Erythropoietin in Cancer: Presumption of Innocence?

Authors

  • C. Anthony Blau M.D.

    Corresponding author
    1. Department of Medicine/Hematology, Institute for Stem Cell and Regenerative Medicine, University of Washington, Seattle, Washington, USA
    • Mailstop 357710, K260 Health Sciences Building, Department of Medicine/Hematology, Institute for Stem Cell and Regenerative Medicine, University of Washington, Seattle, Washington 98195, USA Telephone: 206-685-6873; Fax: 206-543-3560
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Abstract

Erythropoietin emerged as the biggest drug in oncology despite never having demonstrated a survival benefit in patients with cancer. Two phase III clinical trials reported more than 3 years ago that erythropoietin adversely affected cancer survival rates, due mainly to tumor progression. Despite changes to the product label for erythropoietins in 2004, clinical practice remained unchanged until recent weeks when, following reports of three new phase III studies and a phase II trial, a “black box warning” for erythropoietin products was issued by the Food and Drug Administration (FDA). Whether erythropoietin products can be considered safe when used for FDA-approved indications is currently at issue; however, addressing this question will be difficult until the mechanisms of erythropoietin-stimulated tumor progression are understood. A thorough evaluation of materials from clinical trials already completed may shed new light on how erythropoietin promotes cancer progression. Until these issues are resolved, oncologists should inform their patients of erythropoietin's potential adverse impact on cancer progression and survival.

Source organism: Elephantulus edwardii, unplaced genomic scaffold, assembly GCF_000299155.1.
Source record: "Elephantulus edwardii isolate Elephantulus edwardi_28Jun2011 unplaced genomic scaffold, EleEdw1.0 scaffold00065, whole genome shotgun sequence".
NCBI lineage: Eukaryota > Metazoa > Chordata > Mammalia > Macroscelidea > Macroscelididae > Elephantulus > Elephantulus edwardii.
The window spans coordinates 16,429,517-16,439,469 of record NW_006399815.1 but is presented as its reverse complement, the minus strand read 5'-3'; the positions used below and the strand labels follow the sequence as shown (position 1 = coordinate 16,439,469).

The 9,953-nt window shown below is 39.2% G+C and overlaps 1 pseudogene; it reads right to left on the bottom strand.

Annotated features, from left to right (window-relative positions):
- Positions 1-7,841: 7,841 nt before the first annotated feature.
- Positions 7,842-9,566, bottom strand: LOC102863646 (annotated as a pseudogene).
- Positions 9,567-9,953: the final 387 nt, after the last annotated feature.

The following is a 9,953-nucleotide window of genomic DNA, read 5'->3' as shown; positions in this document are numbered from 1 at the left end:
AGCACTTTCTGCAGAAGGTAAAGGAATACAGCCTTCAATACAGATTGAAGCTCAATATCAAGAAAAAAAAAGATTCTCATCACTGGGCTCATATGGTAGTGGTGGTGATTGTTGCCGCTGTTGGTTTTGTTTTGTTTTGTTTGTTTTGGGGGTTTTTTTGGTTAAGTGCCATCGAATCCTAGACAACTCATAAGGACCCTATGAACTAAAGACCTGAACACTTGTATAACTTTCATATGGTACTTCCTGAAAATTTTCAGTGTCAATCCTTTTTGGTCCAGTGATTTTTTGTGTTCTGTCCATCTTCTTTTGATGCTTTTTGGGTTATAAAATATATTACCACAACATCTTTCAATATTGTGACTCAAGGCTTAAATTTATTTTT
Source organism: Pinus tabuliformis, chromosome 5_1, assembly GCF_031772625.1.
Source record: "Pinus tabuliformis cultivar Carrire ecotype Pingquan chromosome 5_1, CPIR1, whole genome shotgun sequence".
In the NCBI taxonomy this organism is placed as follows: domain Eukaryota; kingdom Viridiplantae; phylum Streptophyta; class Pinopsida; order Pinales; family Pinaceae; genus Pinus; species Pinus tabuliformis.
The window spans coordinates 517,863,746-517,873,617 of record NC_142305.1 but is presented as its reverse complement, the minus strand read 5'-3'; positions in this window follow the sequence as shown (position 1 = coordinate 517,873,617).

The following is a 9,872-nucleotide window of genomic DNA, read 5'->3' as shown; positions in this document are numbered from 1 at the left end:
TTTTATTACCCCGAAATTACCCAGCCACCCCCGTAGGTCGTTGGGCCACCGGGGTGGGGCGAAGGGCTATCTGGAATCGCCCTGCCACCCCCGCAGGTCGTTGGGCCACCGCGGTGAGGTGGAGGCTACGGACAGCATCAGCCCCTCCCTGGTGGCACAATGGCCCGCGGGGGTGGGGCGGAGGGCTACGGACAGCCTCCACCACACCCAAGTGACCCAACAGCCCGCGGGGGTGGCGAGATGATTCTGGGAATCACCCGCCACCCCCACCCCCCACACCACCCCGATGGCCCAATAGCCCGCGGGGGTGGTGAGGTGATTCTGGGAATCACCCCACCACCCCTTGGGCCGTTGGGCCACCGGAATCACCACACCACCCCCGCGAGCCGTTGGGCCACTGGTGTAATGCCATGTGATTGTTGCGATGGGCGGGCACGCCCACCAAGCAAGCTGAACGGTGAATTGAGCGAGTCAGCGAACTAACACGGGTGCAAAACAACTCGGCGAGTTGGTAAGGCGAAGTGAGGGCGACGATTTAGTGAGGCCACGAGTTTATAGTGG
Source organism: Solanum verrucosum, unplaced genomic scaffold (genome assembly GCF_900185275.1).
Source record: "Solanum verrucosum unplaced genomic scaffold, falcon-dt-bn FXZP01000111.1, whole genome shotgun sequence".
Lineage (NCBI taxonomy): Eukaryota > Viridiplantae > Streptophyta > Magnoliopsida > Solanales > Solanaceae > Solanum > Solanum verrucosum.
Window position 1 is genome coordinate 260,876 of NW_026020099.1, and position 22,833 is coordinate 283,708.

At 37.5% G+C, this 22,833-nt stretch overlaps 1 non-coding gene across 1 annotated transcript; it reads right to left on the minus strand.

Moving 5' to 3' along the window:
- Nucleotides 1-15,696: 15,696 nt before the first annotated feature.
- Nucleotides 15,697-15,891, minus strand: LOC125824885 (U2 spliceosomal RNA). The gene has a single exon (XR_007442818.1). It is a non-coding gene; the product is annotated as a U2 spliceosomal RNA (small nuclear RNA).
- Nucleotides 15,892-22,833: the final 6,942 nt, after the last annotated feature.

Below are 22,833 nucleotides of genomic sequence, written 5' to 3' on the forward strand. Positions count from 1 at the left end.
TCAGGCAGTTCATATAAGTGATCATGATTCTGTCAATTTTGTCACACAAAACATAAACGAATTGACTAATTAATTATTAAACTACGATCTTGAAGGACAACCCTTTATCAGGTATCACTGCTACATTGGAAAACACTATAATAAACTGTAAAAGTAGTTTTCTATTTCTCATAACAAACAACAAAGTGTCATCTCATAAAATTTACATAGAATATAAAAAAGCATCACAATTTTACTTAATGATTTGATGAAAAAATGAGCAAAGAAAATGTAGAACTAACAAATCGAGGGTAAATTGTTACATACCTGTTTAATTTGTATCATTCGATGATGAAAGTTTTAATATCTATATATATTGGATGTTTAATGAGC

Disclosure of potential conflicts of interest is found at the end of this article.

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